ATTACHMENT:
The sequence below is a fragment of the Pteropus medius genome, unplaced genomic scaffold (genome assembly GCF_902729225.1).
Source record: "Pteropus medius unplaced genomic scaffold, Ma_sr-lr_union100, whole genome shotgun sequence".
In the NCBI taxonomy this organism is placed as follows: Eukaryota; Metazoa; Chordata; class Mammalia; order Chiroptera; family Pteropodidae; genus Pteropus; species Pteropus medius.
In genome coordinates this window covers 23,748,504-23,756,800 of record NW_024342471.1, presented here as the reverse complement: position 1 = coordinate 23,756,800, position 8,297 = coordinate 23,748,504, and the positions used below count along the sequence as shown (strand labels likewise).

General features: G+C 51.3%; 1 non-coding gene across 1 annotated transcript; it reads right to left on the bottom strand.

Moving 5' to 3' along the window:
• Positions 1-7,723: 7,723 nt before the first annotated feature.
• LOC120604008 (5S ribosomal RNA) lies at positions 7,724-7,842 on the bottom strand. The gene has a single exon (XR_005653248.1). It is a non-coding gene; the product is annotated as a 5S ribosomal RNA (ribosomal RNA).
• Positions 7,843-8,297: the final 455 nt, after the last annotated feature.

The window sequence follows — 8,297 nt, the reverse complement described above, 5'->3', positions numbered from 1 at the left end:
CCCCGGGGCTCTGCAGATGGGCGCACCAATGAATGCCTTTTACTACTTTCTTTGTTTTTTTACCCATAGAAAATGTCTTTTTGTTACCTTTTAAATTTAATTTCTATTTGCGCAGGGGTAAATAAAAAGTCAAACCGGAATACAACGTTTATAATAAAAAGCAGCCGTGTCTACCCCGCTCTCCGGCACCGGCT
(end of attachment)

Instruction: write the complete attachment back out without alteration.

The sequence below is a fragment of the Pteropus medius genome, unplaced genomic scaffold (genome assembly GCF_902729225.1).
Source record: "Pteropus medius unplaced genomic scaffold, Ma_sr-lr_union100, whole genome shotgun sequence".
In the NCBI taxonomy this organism is placed as follows: Eukaryota; Metazoa; Chordata; class Mammalia; order Chiroptera; family Pteropodidae; genus Pteropus; species Pteropus medius.
In genome coordinates this window covers 23,748,504-23,756,800 of record NW_024342471.1, presented here as the reverse complement: position 1 = coordinate 23,756,800, position 8,297 = coordinate 23,748,504, and the positions used below count along the sequence as shown (strand labels likewise).

General features: G+C 51.3%; 1 non-coding gene across 1 annotated transcript; it reads right to left on the bottom strand.

Moving 5' to 3' along the window:
• Positions 1-7,723: 7,723 nt before the first annotated feature.
• LOC120604008 (5S ribosomal RNA) lies at positions 7,724-7,842 on the bottom strand. The gene has a single exon (XR_005653248.1). It is a non-coding gene; the product is annotated as a 5S ribosomal RNA (ribosomal RNA).
• Positions 7,843-8,297: the final 455 nt, after the last annotated feature.

The window sequence follows — 8,297 nt, the reverse complement described above, 5'->3', positions numbered from 1 at the left end:
CCCCGGGGCTCTGCAGATGGGCGCACCAATGAATGCCTTTTACTACTTTCTTTGTTTTTTTACCCATAGAAAATGTCTTTTTGTTACCTTTTAAATTTAATTTCTATTTGCGCAGGGGTAAATAAAAAGTCAAACCGGAATACAACGTTTATAATAAAAAGCAGCCGTGTCTACCCCGCTCTCCGGCACCGGCT